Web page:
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Re: Is this proof of, "It's the photographer"?

I sell more work taken with my little Nikon V1 than any previous camera!

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stevens37y
stevens37y New Member • Posts: 6
Re: Man Ray

nt

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bford Senior Member • Posts: 1,489
"It's the photographer" is a condescending and incomplete cliche
3

Glen Barrington wrote:

http://blog.flickr.net/en/2014/07/09/photographer-spotlight-eduardo-acierno/

The term "it's the photographer" is a condescending cliche that also ignores the other half of photography, the technical half, the technology involved that allows someone to produce a technically superior image. Photography, unlike something like painting, has always been a very technical, technology affected craft.

The cliche is also condescending because it looks down upon those that simply want to improve the technical aspect of their photography. If I were the photographer in that article, I would also not be indirectly referring to my photos as "great" and "masterpieces" while in the process of stating the obvious. Again, condescending.

Is the skill of the photographer important? Of course. Any photographer knows that. Is the technology of the camera used important? Of course, otherwise Ansel Adams would have used 35mm instead of medium and large format. A sports photographer wouldn't use a camera with high frame rates and superior AF. That photographer's pictures, which are nothing really special to begin with, could have been improved upon, technically, with a better quality camera.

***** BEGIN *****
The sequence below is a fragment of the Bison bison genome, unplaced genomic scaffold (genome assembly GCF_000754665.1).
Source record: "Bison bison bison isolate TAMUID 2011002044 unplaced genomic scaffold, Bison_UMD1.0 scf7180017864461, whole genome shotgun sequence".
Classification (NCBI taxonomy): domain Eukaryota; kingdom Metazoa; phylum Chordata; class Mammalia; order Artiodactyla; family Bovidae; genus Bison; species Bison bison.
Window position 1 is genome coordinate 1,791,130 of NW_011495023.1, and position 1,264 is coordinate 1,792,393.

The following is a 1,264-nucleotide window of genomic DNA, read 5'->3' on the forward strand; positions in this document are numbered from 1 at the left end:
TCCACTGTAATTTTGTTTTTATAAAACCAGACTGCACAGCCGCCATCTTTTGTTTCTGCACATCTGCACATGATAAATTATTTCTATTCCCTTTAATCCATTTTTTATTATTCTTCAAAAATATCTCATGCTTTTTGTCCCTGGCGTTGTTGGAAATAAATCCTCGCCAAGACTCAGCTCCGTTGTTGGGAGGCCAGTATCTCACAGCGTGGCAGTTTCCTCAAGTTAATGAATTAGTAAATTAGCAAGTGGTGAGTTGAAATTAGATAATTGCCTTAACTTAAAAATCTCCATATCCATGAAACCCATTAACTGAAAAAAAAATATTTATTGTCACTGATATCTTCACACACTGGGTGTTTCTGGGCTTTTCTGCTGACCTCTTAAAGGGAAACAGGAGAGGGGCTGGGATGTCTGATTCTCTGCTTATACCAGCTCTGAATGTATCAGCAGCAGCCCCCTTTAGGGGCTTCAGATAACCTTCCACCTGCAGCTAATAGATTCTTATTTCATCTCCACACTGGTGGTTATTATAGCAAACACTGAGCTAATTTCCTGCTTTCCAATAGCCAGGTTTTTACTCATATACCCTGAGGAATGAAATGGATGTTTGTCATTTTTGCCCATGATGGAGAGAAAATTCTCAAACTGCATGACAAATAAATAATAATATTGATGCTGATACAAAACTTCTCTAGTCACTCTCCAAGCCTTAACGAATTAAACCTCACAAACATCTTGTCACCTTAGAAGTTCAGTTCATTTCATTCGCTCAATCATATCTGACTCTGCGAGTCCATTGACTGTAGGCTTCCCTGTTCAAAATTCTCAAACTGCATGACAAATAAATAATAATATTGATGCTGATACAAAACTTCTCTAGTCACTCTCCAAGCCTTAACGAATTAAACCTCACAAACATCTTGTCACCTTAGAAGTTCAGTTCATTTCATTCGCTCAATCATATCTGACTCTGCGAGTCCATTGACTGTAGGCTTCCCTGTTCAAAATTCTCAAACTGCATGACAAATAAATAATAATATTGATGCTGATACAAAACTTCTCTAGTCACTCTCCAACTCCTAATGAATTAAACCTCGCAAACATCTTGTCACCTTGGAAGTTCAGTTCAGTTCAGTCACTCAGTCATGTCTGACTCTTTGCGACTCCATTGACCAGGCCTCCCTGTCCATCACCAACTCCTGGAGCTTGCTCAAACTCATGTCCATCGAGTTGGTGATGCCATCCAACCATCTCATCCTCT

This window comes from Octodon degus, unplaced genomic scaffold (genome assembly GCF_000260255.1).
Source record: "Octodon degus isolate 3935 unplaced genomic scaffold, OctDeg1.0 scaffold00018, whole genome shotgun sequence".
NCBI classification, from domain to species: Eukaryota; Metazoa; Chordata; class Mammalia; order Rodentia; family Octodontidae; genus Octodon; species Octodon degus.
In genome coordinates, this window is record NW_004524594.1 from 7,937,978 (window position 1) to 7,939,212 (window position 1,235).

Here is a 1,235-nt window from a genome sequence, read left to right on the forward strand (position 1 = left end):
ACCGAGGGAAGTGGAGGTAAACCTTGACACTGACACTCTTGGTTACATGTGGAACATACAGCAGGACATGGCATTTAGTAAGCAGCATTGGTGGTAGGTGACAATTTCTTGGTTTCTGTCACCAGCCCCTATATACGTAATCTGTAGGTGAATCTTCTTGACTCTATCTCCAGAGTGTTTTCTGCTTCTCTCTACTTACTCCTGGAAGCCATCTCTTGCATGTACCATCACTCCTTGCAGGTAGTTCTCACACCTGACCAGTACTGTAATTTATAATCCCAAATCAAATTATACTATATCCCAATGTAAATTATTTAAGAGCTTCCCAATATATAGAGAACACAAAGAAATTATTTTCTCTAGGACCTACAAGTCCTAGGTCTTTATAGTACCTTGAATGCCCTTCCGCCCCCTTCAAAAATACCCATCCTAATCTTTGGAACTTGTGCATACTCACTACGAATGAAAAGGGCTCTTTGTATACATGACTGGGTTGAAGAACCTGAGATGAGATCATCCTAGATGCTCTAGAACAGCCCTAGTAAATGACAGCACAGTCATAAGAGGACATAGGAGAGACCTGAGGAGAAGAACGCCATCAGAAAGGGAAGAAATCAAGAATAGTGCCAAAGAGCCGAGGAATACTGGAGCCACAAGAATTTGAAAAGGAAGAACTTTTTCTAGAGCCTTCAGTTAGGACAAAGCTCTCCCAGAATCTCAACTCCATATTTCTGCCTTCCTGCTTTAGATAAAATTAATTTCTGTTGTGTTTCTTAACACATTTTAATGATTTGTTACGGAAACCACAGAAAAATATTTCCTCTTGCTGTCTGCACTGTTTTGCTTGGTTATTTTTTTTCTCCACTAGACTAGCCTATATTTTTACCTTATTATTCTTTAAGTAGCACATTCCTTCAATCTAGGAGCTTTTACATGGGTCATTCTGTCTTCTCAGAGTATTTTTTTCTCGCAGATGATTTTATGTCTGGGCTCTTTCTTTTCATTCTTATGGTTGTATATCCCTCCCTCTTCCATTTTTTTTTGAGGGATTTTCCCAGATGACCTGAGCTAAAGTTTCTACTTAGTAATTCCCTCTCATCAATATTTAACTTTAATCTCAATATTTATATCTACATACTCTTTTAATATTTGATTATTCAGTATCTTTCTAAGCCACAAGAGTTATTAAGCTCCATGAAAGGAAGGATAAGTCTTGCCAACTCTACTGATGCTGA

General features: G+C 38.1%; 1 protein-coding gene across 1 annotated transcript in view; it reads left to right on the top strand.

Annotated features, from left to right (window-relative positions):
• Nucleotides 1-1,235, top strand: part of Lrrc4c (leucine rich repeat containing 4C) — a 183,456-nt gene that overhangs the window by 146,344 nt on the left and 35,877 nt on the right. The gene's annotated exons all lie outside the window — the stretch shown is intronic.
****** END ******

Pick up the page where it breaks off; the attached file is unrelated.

mostlyboringphotog Senior Member • Posts: 8,644
Re: "It's the photographer" is a condescending and incomplete cliche
1

bford wrote:

Glen Barrington wrote:

http://blog.flickr.net/en/2014/07/09/photographer-spotlight-eduardo-acierno/

The term "it's the photographer" is a condescending cliche that also ignores the other half of photography, the technical half, the technology involved that allows someone to produce a technically superior image. Photography, unlike something like painting, has always been a very technical, technology affected craft.

The cliche is also condescending because it looks down upon those that simply want to improve the technical aspect of their photography. If I were the photographer in that article, I would also not be indirectly referring to my photos as "great" and "masterpieces" while in the process of stating the obvious. Again, condescending.

Is the skill of the photographer important? Of course. Any photographer knows that. Is the technology of the camera used important? Of course, otherwise Ansel Adams would have used 35mm instead of medium and large format. A sports photographer wouldn't use a camera with high frame rates and superior AF. That photographer's pictures, which are nothing really special to begin with, could have been improved upon, technically, with a better quality camera.

This is also part of the camera marketing that suggests if you get the latest wizbang camera, you too can make the photo of your wife to look like a fashion model and so the one who looks at your photo of beautiful model will invariably ask if you used the latest wizabang cam.